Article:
"You have to make sure that it's kept in perspective because the season goes on," Krzyzewski said. "This is not a championship game. It's a big game, but we have another one right after it, and we have to keep it in perspective."
That, in part, explains why Duke has enjoyed such programmed success. It's not not only the constant influx of talented players. It's also because Krzyzewski has never lost his management or perspective of his program's success.
He refuses to get caught up in minutiae such as the mind-boggling fact that Duke has been ranked in 141 consecutive polls, or that
Duke has reached the top spot in either national poll for seven consecutive seasons (second only to UCLA's run of 12 consecutive seasons from 1964-75).
While the No. 1 ranking gives most teams a certain aura, Krzyzewski believes it will add no more intensity when Duke and Carolina meet on the court.
"They've played against us when we've been No. 1, and we've played against them when they've been No. 1 ... and in between,'' said Krzyzewski, during whose tenure Duke has been ranked No. 1 in 12 previous meetings against Carolina, winning seven of those games. "For me, it doesn't bring anything because both these programs have been No. 1 -- a lot. It doesn't mean that much."
Does that mean being No. 1 has become old hat to Duke?
"It's not a matter of old hat, it's a matter of keeping things in perspective," Krzyzewski said. "Being good, it never gets old hat. And if by being good, you are No. 1, then that's fine, but you're focus is on being good, not on being No. 1. You want to be No. 1 in April, in the
tournament, even though you may not be ranked No. 1 at that time. It's
winning the tournament, that's the ultimate focus."
So being No. 1 is no heavier a burden than, say, being undefeated?
"People have different burdens," Krzyzewski added. "All I can say is that we've been No. 1 ... I think I've coached 160 games when my team's been ranked No. 1.
"We can't make a bigger to-do about it because we know eventually we won't be ranked No. 1. Whether it's next game, next season or whatever. (We'll) give it its due, but not to focus our attention or base our attention on that, I think is a healthy perspective. At least it's been healthy for us."
Cleaning up Comcast
In an attempt to get the Comcast Center crowd to clean up its act, Maryland coach Gary Williams took it upon himself to address the crowd before the Terrapins suffered an 81-69 loss to visiting North Carolina State on Sunday. In Maryland's previous home loss to Duke (Jan. 21), several students chanted profanities at J.J. Redick and wore wore T-shirts with an obscene reference to Duke.
"We cannot have obscene chants. We cannot wear obscene T-shirts to games. We're too good for that," Williams told the crowd.
Evidently, Williams' appeal to "people's human decency" did not fall upon deaf ears.
According to The Washington Post, Maryland fans reacted by refraining from any obscene chants. Aware of the controversy their behavior had
caused, some students held up signs that read I dislike the other team and I disagree with that call.
Asked why Duke seemed to bring out the worst in his fans, Williams said, "It's been a great rivalry for the last four years, five years when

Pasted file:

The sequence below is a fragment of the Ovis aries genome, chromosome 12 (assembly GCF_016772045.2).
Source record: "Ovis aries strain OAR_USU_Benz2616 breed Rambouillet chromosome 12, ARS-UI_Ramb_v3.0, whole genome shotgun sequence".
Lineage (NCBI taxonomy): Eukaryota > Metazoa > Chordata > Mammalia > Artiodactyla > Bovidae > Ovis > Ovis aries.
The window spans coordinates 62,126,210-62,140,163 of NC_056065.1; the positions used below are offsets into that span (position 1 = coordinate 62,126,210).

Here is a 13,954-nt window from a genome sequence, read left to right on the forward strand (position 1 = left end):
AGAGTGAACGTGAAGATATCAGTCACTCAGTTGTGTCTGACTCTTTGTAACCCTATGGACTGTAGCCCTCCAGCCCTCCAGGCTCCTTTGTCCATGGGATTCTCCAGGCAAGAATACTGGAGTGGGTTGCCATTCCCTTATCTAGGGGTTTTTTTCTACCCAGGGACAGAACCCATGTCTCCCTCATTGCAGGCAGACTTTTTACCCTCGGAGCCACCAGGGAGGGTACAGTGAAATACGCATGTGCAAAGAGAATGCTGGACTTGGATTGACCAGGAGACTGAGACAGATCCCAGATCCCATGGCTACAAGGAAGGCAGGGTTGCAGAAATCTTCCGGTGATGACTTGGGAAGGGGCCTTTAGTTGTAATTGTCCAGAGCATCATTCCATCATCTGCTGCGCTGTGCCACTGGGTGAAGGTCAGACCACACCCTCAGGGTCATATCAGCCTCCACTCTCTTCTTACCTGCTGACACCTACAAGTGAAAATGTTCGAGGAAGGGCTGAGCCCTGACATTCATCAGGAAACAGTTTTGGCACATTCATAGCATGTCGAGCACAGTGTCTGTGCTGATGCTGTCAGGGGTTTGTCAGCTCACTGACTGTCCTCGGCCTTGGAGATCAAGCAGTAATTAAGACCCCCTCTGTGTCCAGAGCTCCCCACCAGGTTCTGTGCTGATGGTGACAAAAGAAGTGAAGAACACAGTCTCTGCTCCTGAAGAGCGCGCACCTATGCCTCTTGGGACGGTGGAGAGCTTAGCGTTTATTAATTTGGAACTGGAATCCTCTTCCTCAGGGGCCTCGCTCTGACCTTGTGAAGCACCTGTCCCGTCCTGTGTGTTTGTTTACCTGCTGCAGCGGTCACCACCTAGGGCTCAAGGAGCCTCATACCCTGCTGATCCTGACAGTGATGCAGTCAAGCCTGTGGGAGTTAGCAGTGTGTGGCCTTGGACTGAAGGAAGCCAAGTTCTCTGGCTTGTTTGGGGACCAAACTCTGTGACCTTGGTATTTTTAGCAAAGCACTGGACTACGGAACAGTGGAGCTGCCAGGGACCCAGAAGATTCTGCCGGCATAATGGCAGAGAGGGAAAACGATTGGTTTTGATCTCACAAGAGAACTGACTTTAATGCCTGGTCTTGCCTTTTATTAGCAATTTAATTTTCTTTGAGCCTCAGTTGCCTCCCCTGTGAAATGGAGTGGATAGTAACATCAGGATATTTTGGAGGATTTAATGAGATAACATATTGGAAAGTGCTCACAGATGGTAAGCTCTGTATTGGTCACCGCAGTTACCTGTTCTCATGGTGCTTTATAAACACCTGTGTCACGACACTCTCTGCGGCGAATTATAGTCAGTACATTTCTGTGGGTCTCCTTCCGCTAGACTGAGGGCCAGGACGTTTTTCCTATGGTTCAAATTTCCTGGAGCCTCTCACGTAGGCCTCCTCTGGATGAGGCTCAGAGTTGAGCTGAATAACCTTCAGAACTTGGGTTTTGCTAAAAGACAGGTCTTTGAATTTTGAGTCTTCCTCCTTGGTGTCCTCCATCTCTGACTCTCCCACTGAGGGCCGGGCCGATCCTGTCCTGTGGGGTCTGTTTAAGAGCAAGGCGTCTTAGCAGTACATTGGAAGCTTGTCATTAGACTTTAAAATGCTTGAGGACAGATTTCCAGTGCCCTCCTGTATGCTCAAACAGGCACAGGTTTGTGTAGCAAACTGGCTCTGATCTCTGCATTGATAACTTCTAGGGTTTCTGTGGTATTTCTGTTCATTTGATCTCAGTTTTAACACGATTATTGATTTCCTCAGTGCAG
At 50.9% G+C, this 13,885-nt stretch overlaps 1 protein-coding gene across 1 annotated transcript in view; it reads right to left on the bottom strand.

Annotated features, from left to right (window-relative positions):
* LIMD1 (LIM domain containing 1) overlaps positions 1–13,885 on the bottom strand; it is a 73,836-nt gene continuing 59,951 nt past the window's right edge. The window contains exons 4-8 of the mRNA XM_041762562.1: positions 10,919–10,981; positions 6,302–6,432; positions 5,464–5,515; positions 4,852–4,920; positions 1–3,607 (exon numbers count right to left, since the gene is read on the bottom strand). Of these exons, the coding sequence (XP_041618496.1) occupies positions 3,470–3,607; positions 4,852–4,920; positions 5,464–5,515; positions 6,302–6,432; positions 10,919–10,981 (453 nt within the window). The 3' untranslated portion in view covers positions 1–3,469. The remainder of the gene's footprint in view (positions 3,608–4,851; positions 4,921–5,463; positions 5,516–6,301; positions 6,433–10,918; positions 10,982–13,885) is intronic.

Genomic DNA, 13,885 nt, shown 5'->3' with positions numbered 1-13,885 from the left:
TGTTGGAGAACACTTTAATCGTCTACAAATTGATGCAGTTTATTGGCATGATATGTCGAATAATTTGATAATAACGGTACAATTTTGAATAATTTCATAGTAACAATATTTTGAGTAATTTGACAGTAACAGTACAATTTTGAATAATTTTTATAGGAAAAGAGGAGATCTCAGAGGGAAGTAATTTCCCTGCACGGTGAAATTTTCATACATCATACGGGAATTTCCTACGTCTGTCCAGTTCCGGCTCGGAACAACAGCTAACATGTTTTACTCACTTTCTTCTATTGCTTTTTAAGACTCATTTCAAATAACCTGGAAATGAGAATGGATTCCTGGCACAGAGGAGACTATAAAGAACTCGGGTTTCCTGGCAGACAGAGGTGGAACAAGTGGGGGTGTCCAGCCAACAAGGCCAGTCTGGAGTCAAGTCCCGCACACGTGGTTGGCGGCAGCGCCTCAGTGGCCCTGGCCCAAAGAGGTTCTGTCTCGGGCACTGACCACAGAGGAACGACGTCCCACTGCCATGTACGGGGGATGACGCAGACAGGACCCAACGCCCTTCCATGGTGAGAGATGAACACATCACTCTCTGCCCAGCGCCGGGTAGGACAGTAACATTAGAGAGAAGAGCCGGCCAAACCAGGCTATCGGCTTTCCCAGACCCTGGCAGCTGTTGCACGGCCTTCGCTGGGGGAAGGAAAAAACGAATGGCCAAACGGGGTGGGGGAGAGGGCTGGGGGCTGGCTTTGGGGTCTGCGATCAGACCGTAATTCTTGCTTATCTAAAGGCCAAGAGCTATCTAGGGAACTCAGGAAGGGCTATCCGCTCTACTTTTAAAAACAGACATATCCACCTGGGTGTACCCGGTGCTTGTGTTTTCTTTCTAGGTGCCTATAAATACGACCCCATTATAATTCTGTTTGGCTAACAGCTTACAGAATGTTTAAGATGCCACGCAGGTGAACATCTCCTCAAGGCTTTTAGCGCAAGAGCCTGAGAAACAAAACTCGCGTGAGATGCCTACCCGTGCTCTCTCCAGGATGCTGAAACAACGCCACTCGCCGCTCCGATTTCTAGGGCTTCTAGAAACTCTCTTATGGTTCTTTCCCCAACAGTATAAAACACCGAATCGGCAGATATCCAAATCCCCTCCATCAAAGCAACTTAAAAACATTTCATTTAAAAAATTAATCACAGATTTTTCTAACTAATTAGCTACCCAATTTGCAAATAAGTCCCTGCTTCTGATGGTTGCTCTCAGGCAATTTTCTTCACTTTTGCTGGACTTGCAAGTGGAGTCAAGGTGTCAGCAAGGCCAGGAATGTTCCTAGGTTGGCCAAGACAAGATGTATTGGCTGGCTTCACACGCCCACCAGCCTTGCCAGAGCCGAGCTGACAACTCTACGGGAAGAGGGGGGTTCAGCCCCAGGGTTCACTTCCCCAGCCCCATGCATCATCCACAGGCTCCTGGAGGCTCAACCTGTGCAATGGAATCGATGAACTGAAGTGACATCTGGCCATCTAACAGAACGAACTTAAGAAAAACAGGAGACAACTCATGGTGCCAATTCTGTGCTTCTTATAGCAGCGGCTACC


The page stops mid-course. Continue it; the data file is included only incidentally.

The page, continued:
we were able to get competitive with Duke. Most of our students have handled it in the right way. We've had a group of students who haven't, but
it really hasn't been a factor at other games.
"Things are yelled everywhere. I've heard everything on the road this year, especially some directed at D.J. Strawberry (son of
former Yankee Darryl Strawberry), which I'm not real happy about. But nobody
writes about that, they just seem to write about our situation here."
Maryland students, however, are not likely to mute their loathing for Duke in the future.
"It's the home team's job to create an atmosphere that makes it unwelcome for the away team and gives us any advantage we can get," Danny
Cohn, a sophomore from Gaithersburg told the Post. "I guess people think
it creates a bad image for our school, but I don't think it's any worse
than any other school. It's a little worse at the Duke game, but at other games, it's much more toned down."
Around the East
Saint Joseph's 19-0 start has far eclipsed the best in school history. The Hawks, whose No. 3 ranking is the highest by an A-10 team since Massachusetts was ranked No. 1 in the final 1996 polls, remains one of two undefeated teams in the country along with Stanford.
Can the Hawks run the table? With a Feb. 11 home date against Dayton, the A-10 West Division leader, remaining as the only potential stumbling
block, Saint Joseph's looks like it would be poised to become the second team to go undefeated in A-10 play (Temple went 18-0 in 1987-88 and
1983-84) and first in league history to go unbeaten for the entire season.
No. 4 Pittsburgh (20-1, 6-1) became the first team in the nation to win 20 games after defeating Boston College 68-58 on Jan. 28. The
victory also extended the Panthers' home winning streak to 38 consecutive games, ranking as the nation's longest, including a Big East record 18
straight conference home games.
Michael Vega covers college basketball for The Boston Globe and is a regular contributor to ESPN.com. He can be reached at firstname.lastname@example.org.